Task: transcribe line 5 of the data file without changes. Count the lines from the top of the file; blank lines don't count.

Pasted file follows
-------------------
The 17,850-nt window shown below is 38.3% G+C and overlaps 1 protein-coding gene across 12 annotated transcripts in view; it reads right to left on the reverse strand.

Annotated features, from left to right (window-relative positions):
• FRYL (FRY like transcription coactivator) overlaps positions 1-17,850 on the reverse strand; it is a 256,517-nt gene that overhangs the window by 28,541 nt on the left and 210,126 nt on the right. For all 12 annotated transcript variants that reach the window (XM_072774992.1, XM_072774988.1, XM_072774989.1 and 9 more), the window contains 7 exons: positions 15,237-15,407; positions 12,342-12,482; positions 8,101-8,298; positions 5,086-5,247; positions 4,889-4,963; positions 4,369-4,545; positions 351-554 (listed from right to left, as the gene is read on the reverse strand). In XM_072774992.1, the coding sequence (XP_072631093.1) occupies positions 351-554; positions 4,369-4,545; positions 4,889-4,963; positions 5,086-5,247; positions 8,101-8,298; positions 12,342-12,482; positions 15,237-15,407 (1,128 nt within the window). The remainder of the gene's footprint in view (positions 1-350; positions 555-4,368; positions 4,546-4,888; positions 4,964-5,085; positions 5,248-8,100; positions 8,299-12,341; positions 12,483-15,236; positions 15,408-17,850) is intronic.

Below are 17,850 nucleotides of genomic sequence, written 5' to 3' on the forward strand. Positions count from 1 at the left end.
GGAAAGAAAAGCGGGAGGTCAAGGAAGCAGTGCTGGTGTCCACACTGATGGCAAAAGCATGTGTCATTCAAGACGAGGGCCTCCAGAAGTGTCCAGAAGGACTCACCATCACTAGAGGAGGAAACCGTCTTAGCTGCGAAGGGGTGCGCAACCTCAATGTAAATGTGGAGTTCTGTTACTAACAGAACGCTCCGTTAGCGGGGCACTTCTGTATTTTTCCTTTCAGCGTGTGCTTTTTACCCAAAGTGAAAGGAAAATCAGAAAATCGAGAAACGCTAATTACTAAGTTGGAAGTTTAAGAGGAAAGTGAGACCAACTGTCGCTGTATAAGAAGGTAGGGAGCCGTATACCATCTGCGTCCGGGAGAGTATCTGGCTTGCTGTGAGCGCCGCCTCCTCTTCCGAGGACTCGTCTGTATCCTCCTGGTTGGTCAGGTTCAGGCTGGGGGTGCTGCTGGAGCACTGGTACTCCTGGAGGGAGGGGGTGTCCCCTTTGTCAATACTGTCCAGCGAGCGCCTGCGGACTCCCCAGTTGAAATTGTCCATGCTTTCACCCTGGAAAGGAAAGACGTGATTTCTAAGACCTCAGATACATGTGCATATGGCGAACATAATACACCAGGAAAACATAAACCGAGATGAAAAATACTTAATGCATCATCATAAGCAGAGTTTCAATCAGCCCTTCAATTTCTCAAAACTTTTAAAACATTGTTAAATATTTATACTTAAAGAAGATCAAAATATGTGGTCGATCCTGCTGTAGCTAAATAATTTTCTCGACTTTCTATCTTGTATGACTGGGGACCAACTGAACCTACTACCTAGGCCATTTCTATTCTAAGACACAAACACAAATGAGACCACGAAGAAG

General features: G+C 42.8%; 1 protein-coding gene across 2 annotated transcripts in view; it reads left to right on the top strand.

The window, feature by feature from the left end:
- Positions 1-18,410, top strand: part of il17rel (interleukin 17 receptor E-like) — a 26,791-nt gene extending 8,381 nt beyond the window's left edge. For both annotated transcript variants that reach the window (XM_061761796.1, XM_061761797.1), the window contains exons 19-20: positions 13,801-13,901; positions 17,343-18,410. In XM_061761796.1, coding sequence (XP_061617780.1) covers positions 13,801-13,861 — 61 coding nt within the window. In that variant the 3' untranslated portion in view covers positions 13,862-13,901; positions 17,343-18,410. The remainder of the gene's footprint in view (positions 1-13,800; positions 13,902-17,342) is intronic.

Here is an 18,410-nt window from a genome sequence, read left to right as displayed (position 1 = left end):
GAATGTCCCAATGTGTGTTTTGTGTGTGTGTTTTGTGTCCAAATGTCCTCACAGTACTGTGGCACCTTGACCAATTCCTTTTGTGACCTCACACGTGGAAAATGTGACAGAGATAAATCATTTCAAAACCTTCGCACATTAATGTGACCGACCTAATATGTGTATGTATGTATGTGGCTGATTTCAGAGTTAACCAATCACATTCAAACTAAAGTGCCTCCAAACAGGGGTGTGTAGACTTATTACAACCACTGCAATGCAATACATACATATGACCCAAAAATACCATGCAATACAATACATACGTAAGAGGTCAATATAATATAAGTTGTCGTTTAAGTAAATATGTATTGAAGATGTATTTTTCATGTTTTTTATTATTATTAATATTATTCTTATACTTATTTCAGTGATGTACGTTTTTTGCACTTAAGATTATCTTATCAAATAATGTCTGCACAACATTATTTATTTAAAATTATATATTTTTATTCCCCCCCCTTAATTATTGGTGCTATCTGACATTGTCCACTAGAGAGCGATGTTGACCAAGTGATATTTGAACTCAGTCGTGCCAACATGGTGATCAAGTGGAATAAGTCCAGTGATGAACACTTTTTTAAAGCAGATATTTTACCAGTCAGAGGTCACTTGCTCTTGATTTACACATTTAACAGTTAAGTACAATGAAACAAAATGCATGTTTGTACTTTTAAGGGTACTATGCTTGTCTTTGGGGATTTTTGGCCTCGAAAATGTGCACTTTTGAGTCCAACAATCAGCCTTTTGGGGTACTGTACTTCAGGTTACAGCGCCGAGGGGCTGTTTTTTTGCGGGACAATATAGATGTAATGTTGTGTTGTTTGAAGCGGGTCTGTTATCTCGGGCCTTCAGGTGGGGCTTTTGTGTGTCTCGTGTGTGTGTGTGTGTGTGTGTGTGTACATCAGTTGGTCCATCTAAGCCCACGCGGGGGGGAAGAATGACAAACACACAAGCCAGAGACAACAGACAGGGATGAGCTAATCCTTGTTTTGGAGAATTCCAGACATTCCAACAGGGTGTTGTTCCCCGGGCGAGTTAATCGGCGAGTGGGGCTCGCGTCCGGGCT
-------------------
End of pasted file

GGAAAGAAAAGCGGGAGGTCAAGGAAGCAGTGCTGGTGTCCACACTGATGGCAAAAGCATGTGTCATTCAAGACGAGGGCCTCCAGAAGTGTCCAGAAGGACTCACCATCACTAGAGGAGGAAACCGTCTTAGCTGCGAAGGGGTGCGCAACCTCAATGTAAATGTGGAGTTCTGTTACTAACAGAACGCTCCGTTAGCGGGGCACTTCTGTATTTTTCCTTTCAGCGTGTGCTTTTTACCCAAAGTGAAAGGAAAATCAGAAAATCGAGAAACGCTAATTACTAAGTTGGAAGTTTAAGAGGAAAGTGAGACCAACTGTCGCTGTATAAGAAGGTAGGGAGCCGTATACCATCTGCGTCCGGGAGAGTATCTGGCTTGCTGTGAGCGCCGCCTCCTCTTCCGAGGACTCGTCTGTATCCTCCTGGTTGGTCAGGTTCAGGCTGGGGGTGCTGCTGGAGCACTGGTACTCCTGGAGGGAGGGGGTGTCCCCTTTGTCAATACTGTCCAGCGAGCGCCTGCGGACTCCCCAGTTGAAATTGTCCATGCTTTCACCCTGGAAAGGAAAGACGTGATTTCTAAGACCTCAGATACATGTGCATATGGCGAACATAATACACCAGGAAAACATAAACCGAGATGAAAAATACTTAATGCATCATCATAAGCAGAGTTTCAATCAGCCCTTCAATTTCTCAAAACTTTTAAAACATTGTTAAATATTTATACTTAAAGAAGATCAAAATATGTGGTCGATCCTGCTGTAGCTAAATAATTTTCTCGACTTTCTATCTTGTATGACTGGGGACCAACTGAACCTACTACCTAGGCCATTTCTATTCTAAGACACAAACACAAATGAGACCACGAAGAAG